In the Mining Valley, you can view some of the equipment used in the early mining operations. The large water spout is called a monitor or a giant. It was used to wash large amounts of soil and rock from the hillside to make it easier for prospectors to remove gold. Steam shovels, like those in the Valley, helped to reduce some of the backbreaking labor of those early days. Pioneer Park’s steam shovel was also used on the Panama Canal and in Hawaii before it was brought to Alaska during the Gold Rush.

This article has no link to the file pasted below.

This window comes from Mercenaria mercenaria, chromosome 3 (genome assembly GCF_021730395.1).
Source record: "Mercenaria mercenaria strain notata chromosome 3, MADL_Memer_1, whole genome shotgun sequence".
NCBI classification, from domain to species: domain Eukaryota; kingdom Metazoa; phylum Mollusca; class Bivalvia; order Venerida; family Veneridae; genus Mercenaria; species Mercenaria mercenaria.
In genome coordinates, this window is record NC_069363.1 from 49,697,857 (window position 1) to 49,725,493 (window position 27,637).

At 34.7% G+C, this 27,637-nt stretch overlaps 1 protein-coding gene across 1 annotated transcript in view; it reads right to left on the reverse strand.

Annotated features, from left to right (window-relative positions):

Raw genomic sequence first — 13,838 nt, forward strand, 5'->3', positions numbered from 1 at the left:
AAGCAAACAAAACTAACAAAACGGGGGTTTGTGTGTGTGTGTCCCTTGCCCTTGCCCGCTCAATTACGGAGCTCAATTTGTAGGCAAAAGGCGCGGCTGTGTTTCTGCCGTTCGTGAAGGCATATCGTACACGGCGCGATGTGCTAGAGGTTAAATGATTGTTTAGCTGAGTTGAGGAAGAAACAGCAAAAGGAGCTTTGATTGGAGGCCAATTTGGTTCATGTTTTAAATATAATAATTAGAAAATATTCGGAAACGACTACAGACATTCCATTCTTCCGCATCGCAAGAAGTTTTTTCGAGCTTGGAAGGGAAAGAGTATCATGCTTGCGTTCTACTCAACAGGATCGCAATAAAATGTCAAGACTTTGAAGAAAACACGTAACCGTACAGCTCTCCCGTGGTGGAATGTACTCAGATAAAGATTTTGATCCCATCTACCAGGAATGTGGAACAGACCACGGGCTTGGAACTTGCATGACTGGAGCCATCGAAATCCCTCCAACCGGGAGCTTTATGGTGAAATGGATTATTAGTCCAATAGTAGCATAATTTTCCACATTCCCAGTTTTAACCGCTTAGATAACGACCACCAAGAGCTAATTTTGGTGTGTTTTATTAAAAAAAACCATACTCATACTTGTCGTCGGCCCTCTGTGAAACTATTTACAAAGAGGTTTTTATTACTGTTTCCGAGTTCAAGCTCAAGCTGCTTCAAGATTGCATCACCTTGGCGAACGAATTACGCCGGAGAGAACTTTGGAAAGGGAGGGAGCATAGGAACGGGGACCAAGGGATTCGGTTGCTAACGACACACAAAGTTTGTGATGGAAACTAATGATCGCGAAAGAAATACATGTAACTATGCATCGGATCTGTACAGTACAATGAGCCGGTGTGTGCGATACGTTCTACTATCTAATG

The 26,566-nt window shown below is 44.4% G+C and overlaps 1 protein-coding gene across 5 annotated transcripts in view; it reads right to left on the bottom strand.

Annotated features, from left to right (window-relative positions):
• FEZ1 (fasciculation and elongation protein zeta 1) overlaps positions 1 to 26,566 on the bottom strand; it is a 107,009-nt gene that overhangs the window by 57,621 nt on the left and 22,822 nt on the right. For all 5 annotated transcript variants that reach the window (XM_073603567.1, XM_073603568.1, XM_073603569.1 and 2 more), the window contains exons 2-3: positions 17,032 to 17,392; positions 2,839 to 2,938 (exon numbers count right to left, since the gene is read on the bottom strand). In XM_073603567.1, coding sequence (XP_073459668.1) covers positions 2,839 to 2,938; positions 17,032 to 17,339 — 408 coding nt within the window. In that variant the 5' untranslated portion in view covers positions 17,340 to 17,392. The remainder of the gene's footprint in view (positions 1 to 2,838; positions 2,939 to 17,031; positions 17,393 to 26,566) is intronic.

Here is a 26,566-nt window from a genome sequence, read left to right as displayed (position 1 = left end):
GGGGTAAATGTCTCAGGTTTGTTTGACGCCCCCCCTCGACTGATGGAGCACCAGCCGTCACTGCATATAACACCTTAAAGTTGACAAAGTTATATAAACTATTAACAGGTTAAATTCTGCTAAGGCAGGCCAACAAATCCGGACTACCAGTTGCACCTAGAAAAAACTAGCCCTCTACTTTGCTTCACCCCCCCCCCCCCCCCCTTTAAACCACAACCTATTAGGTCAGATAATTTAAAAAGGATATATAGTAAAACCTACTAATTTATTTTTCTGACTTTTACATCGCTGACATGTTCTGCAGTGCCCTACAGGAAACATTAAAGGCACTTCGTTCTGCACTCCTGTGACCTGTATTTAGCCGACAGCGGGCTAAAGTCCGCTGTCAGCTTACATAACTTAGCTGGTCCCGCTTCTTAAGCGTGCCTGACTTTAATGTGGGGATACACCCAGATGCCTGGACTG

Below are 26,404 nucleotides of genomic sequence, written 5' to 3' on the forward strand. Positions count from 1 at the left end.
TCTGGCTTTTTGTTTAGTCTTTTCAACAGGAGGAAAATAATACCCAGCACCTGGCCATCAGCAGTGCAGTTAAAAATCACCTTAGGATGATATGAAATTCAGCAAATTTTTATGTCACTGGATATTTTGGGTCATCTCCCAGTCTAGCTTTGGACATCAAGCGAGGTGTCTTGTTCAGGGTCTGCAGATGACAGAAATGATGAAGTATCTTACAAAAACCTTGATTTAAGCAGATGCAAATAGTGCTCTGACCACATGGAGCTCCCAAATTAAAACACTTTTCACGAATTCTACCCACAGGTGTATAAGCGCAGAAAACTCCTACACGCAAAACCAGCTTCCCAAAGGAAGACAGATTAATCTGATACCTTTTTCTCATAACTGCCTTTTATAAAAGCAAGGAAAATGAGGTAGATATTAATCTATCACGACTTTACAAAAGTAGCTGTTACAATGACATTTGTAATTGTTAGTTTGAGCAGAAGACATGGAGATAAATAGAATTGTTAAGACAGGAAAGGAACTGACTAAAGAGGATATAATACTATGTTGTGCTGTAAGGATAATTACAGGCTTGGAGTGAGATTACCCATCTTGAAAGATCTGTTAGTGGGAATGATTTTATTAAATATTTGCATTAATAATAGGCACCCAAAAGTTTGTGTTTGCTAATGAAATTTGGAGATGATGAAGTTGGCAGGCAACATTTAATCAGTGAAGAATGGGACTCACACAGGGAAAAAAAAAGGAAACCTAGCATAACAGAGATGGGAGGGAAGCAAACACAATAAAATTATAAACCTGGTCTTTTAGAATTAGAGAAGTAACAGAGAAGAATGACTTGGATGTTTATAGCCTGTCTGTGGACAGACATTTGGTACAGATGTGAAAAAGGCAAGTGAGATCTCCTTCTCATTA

Gold was discovered in Fairbanks in 1902 by Felix Pedro. Those who missed their chance in Dawson stampeded into the Tanana Valley to mine. The first year wasn’t very successful and many of the miners quit and left. The miners didn’t realize that gold lay 100 feet or more under the permafrost. Once discovered, output increased, and by 1913 $66 million dollars in gold was mined. Around 1910, gold mining began declining, not because of the lack of gold, but because of a decline in trees that were used as fuel to thaw the ground and provide the necessary water pressure for sluicing. The mining technique included clearing the land of brush and trees in the fall, digging shafts in the winter, using fires to thaw the ground and the dirt would be hauled to the surface, and repeating the process. Then, in the spring, they would use a sluice box with slats to catch the gold while water washed away the silt and gravel. (Gold is heavier than both silt and gravel.)